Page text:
We challenge Grow Together group leaders to identify others in their groups that might (will) make good small group leaders. As the ‘point person’ (leader) in your group, the idea is to identify others who could be a point person (or couple – or two) for launching a new group.
However, we should consider the question: what’s a “leader” look like?
Some people just don’t see themselves as leaders. Why? Because we tend to look at what makes a “leader” from a secular context. Many of us are used to looking at what a leader is through the filter of the work or corporate management context or the proverbial “fearless leader” image or the type of person who always “steps up.” Some people just don’t (nor do they want to) see themselves in that light.
That’s not the type of leader we’re talking about here.
The Biblical view of being a leader is less about being “the boss” or “in control” and more about being a servant.
The Biblical small group leader takes what Paul says to the Philippians to heart – “Let each of you look not only to his own interests, but also to the interests of others.” (Phil 2:4, ESV). It’s impossible to do this without approaching being a leader from the context of a servant’s heart.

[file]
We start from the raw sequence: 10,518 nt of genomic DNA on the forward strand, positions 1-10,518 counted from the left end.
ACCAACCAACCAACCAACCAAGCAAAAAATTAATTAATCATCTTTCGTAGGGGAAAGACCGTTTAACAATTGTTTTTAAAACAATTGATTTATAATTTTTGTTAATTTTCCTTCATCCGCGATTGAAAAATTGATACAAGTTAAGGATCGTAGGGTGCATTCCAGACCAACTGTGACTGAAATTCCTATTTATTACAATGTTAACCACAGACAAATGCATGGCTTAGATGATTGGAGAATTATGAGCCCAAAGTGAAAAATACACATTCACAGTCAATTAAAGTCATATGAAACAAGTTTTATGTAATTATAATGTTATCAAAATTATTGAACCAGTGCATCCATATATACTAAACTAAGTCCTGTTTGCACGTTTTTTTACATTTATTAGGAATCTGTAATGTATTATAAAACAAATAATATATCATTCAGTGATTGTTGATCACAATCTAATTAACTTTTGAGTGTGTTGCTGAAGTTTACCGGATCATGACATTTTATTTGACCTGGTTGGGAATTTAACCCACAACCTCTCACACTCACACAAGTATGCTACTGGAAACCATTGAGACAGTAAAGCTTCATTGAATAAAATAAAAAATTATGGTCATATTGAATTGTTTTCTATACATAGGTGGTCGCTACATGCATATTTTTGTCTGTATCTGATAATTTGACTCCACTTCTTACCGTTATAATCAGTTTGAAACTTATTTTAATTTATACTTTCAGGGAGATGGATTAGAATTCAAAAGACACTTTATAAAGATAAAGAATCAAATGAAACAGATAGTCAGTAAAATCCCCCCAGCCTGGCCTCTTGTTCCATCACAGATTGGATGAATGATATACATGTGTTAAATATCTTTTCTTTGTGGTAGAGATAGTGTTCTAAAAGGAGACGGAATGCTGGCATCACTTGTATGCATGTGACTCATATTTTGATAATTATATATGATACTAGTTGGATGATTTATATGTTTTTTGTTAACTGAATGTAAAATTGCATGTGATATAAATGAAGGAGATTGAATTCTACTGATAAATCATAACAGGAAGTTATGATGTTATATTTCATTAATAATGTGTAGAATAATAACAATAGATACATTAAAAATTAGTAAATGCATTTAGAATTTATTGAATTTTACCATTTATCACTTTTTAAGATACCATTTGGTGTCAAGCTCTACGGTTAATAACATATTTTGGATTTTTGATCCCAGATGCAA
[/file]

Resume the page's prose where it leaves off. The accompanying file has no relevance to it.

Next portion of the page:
The Biblical small group leader values other’s growth in Christ as much as their own. They lead others in their group to have this same perspective by their own example (in prayer and in deed). They want others to experience the same love of (and for) Christ on a daily basis as they do in their lives. This includes those in their group, as well as those who may not have ever even experienced the warmth and growth of a small group community, and only think of church in the context of the “shoulder-to-shoulder” weekend worship experience.
Are there other qualities of a good small group leader (planning, facilitating discussion, etc.)? Sure, but let’s focus on this one for now – the servant leader – it’s the most important (as far as Grow Together groups are concerned) and is the underlying driver behind all those other qualities. So, while some may not see themselves as “leaders,” many people are leaders and don’t realize because of a preconceived idea of what a leader is and does.
So, watch for people in your groups with a servant heart and help them understand that they do have the qualities of a good Biblical leader (the rest is, as they say, “academic”). Don’t let them sell themselves short. Chances are you have many (if not all) people in your Grow Together group fit this idea of what a leader really is.
Group Life Deacon
“Be shepherds of God’s flock that is under your care, watching over them … not lording it over those entrusted to you, but being examples to the flock.”
1 Peter 5:2-3 (NIV)